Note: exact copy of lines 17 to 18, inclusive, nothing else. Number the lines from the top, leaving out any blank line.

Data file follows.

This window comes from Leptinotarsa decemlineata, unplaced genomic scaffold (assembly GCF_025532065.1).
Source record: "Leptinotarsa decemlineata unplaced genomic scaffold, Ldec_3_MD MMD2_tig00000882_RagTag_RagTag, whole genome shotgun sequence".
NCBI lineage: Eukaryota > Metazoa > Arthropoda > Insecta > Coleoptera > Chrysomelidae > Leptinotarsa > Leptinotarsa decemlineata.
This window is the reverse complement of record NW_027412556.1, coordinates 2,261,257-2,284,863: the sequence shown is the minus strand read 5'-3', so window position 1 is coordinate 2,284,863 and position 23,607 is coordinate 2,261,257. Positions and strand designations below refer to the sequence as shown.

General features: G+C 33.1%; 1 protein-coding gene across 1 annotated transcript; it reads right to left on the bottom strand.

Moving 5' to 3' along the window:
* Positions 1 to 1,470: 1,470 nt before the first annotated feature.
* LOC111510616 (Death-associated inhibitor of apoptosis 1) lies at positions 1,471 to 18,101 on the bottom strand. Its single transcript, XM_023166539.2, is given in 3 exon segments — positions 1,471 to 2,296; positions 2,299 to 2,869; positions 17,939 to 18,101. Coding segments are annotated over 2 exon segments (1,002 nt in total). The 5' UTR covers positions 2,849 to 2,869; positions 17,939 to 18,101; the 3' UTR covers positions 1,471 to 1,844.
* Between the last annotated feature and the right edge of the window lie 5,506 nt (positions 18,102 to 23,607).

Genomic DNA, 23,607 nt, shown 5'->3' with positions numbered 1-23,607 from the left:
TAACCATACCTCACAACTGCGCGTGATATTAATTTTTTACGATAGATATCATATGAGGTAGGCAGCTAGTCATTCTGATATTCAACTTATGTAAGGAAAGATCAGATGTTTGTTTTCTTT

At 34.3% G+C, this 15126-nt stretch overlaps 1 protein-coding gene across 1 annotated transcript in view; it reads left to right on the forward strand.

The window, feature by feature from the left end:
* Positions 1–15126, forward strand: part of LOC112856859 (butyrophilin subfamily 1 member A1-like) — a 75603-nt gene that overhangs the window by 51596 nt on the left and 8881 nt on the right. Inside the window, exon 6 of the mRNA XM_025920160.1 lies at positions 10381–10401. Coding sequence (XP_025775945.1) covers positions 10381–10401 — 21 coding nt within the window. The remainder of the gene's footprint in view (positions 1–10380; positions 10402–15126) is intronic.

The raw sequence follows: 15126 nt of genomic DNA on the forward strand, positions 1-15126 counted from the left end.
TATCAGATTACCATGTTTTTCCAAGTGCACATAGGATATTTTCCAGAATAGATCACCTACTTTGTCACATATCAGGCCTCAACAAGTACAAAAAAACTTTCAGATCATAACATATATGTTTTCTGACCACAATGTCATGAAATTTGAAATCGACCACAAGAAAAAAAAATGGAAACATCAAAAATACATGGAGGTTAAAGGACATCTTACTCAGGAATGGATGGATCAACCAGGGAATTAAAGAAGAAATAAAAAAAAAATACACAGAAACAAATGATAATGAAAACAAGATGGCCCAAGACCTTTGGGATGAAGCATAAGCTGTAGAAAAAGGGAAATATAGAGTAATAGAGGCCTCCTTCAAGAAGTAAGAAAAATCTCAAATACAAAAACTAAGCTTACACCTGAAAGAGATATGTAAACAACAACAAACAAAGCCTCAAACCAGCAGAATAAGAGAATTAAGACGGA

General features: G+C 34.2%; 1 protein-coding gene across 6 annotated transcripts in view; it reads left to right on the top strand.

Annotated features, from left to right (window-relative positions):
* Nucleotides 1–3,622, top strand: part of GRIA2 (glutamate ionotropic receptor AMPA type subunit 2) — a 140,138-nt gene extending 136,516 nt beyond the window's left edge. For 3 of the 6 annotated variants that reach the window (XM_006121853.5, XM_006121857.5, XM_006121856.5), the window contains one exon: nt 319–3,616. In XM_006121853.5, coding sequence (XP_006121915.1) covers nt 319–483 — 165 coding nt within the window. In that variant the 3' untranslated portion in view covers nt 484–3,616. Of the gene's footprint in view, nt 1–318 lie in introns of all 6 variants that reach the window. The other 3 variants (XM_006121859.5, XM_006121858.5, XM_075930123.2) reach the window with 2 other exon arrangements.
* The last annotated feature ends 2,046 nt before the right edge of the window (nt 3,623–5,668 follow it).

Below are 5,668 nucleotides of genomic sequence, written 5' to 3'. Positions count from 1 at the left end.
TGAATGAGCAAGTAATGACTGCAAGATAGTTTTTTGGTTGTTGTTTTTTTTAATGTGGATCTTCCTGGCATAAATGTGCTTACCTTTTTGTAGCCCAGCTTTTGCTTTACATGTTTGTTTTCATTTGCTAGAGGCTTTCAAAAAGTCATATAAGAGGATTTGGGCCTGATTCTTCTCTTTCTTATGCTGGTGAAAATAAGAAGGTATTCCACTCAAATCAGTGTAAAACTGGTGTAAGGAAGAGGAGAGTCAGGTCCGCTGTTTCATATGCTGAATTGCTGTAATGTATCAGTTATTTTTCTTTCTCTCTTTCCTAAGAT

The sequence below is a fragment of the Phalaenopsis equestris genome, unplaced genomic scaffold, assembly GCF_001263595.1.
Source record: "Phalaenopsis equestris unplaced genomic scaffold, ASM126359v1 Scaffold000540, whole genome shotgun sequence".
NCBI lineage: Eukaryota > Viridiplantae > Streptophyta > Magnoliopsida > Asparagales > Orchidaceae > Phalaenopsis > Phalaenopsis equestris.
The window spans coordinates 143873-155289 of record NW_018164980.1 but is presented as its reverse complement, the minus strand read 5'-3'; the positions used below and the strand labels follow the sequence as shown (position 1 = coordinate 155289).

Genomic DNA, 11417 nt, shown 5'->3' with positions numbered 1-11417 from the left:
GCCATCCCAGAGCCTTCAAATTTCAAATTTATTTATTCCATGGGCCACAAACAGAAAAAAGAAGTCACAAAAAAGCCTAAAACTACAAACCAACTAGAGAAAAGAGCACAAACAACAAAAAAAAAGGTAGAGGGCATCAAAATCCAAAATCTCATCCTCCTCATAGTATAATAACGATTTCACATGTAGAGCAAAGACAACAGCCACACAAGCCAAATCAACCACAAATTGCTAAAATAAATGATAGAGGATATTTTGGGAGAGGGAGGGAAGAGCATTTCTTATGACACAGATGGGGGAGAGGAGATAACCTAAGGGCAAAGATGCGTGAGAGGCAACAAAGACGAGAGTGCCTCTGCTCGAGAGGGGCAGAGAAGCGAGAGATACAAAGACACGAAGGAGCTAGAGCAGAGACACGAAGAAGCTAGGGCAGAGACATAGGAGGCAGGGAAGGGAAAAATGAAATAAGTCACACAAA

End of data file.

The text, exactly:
General features: G+C 34.2%; 1 protein-coding gene across 6 annotated transcripts in view; it reads left to right on the top strand.

Annotated features, from left to right (window-relative positions):